Monday, January 26, 2015

Nothing Doing

One of the nagging things in my life is searching for an answer to the question, "what's going on?" This informal conversation-supplanting tool has me utterly and completely flummoxed. Every single time. Never in my life have I produced a satisfactory answer, either to myself or to the person asking the question.

Let's try to break this down:

Specifically, I'm referring not just to "what's going on?", but also to an entire class of phrases that are commonly used right at the beginning of conversation. These phrases are employed directly pursuant to the acknowledgment of another person, either in words ("Hello, Steve!") or in deeds (a smile on seeing someone familiar approach). The basket includes phrases like "what's up?" and "what's happening?" or "what's new?"

I'm familiar with the typical use of this...

Me: <approaching someone> Hi, there!
Them: Oh, hi, Andy! What's up?
Me: Nothing. Boy, your squirrel sure is relaxed.
Them: He had a tough day at the office.

Here, the construct serves as just a convenient way to indicate interest and acknowledge that I am approaching in a way that may suggest I have something to say. And I respond with "nothing," even though I then immediately bring up "something." In this case, that is one super-relaxed squirrel.

But every now and again, the question seems to inhabit some larger context, or be somehow more deserving of thought and a serious answer than it typically does. I am completely flummoxed. It's basically the same question. It probably even serves a similar purpose -- that being: this is a thing to say that is more than hello but only slightly.

Allow me to share a real version of this from just this week.

Her: Hi, Andy! What's the news?
Me: Hi. <awkward pause as I can be seen to be scanning my hard drive> Err, nothing, I guess.
Her: <laughing> Well, this is a short conversation, then.

To be fair, she is British, and therefore more familiar at navigating the pathways of conversational shame than I am. But I still felt unprepared to answer the question. Why is that? Wasn't I present as I was doing things?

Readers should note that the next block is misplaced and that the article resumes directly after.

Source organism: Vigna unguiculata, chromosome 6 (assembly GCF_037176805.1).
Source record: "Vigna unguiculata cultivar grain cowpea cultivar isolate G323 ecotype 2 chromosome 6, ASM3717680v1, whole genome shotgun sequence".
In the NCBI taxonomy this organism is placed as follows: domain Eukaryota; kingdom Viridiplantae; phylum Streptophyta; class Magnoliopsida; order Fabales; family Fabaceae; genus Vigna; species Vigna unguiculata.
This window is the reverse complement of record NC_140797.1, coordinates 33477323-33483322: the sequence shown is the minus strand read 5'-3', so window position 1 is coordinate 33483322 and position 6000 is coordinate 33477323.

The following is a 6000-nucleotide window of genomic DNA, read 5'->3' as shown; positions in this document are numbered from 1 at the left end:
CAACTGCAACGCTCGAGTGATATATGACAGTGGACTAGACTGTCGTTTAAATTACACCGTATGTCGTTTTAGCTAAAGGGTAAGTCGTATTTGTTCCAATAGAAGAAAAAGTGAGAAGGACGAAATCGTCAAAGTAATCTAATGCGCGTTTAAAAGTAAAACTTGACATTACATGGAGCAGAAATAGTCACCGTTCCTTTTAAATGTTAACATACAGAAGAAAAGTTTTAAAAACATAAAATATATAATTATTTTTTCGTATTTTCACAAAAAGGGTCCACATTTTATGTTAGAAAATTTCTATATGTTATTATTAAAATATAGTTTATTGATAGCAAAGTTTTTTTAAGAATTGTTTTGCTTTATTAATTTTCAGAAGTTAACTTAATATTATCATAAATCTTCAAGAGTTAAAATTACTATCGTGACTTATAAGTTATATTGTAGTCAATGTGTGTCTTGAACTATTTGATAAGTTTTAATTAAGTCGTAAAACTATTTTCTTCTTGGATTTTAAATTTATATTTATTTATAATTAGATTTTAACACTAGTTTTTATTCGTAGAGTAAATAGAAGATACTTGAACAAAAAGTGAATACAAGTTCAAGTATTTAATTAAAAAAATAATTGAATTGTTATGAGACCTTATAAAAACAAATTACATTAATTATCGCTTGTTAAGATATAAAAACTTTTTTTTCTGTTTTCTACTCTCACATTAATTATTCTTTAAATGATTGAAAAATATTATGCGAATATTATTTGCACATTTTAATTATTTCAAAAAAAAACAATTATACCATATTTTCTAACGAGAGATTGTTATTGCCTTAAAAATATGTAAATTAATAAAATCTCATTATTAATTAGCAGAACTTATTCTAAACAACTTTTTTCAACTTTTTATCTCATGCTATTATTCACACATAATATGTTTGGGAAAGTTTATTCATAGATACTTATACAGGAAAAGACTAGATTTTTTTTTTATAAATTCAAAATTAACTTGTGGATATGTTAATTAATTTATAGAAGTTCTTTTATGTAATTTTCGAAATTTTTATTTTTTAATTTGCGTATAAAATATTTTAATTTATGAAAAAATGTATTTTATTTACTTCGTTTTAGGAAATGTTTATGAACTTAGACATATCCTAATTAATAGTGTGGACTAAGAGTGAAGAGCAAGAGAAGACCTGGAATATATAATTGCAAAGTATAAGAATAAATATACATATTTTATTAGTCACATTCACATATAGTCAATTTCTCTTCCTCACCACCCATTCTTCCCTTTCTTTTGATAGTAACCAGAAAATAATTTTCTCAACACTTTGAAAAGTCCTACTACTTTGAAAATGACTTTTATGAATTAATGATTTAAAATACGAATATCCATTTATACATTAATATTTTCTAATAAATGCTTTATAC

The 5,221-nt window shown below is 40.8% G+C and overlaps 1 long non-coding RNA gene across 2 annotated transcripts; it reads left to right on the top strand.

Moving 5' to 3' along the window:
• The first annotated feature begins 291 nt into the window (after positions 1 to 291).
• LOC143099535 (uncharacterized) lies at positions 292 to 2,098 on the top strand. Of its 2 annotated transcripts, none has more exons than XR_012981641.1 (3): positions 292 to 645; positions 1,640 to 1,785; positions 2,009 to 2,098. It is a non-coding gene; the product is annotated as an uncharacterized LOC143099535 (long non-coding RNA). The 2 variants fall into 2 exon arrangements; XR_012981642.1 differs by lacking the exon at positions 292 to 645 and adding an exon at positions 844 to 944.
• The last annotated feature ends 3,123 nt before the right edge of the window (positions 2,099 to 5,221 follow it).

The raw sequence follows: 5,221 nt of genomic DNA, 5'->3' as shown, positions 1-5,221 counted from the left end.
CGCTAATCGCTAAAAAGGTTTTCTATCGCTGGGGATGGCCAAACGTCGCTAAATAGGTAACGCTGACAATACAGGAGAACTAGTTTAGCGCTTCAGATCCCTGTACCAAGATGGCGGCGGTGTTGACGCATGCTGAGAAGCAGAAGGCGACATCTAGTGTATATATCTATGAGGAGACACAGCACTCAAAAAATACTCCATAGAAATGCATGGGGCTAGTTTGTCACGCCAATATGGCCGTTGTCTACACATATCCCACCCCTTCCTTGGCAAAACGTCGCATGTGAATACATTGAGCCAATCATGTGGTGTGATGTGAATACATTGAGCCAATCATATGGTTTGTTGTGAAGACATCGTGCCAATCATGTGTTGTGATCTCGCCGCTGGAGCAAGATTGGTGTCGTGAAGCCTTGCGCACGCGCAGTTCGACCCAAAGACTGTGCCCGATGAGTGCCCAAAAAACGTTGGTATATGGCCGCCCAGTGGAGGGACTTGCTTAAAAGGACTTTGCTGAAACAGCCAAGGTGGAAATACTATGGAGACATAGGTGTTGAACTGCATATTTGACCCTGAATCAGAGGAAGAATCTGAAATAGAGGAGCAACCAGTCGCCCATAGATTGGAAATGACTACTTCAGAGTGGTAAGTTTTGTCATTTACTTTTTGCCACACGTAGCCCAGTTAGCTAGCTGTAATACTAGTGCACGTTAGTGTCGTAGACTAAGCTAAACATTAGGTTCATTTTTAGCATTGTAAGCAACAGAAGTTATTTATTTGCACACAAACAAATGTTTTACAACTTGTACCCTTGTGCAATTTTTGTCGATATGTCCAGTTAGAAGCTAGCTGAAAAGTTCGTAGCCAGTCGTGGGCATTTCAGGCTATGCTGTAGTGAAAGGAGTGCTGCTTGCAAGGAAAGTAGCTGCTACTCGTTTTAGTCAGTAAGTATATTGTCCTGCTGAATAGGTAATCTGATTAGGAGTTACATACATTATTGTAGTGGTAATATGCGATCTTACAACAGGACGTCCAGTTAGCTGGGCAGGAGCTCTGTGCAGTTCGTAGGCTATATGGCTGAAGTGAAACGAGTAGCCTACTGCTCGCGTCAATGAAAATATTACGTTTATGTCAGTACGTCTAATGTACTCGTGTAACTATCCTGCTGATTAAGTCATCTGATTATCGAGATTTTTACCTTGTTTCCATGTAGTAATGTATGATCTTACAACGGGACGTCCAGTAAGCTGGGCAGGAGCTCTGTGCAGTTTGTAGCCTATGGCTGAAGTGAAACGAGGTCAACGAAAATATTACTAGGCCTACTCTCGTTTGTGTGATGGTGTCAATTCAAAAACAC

Part of the problem is that I don't actually use the phrase myself. Ever. While writing this entry, I was trying to think of the last time I remembered saying it, only to find that I don't ever remember saying it. Then I started to get self-conscious: this is one of the regular pieces of social glue that our society uses. How could I not use it?

It turns out it's because I construct my greetings with statements. Instead of an open-ended question, I can quickly recall many instances of me making a statement.

"Hi! It's good to see you."
"Good afternoon. I can't believe how much snow we have."
"It's good to see you again, Thomas. Your pants are unzipped."

These declarative don't necessarily invite any less response than a form-letter question would do. The generic "what's up" questions are often so generic and purposeless that they function more like a word association test than a question about the times.

How are you/I'm fine.
What's happening/kicking butt taking names
I don't know/Third base!

Nothing more than a conversational formality, observed with all the strictness -- in its own way -- of a Japanese bow. When you meet, you bow. That's just... what happens. Similarly, when someone asks "how are things?", you have a response quickly available that requires little thought (and is little comprehended by the asking party). Only then can the conversation move forward.

Not being prepared for this sort of conversation is the equivalent of tossing a speed bump in front of someone.

Them: Hey, Andy. How's it going?
Them: Err. What?
Me: I mean, 'nothing much; how about you?'

And it's not like I'm trying to disrupt conversation for the better. Such stilted social interactions tend to reflect rather badly on me, as though I'm somehow not prepared for the day, or that I'm so uninteresting as to have nothing to say (and ridiculous enough to comment on it).

Maybe it's just another one of those situations where I'm caught up in being technically correct, at the expense of being actually incorrect. In Victorian London, if someone greeted you with "how do you do?", the correct response was to return the question with a falling intonation. It had the pleasing audio of the question/answer pairing, without anyone needing to communicate anything. It was considered rude to actually answer the question "how do you do?" by actually telling anyone how it was that you "do."

So maybe I just need to train myself to simply offer another one of those questions back, to show that I reflexively understood that I've been spoken to.

Them: How are things?
Me: What's up.

Or maybe it's everyone ELSE's fault. Perhaps we should refrain from questions that don't need answers. It puts the burden on the person who "gets there second." In that way, not unlike the conversation phrase "what are you doing?" I remarked on last year ("Tentative Interrogative"). Perhaps we should switch to listening, remembering, and remarking on things that happened recently.

Me: Good morning. Wasn't it today you were going to start being on time?
Them: Morning. I'm certain that was only supposed to come after you started bathing. Surely, you haven't given up on self-improvement already?
Me: Touche.
Them: Quite.
Me: Indeed.

So much better!

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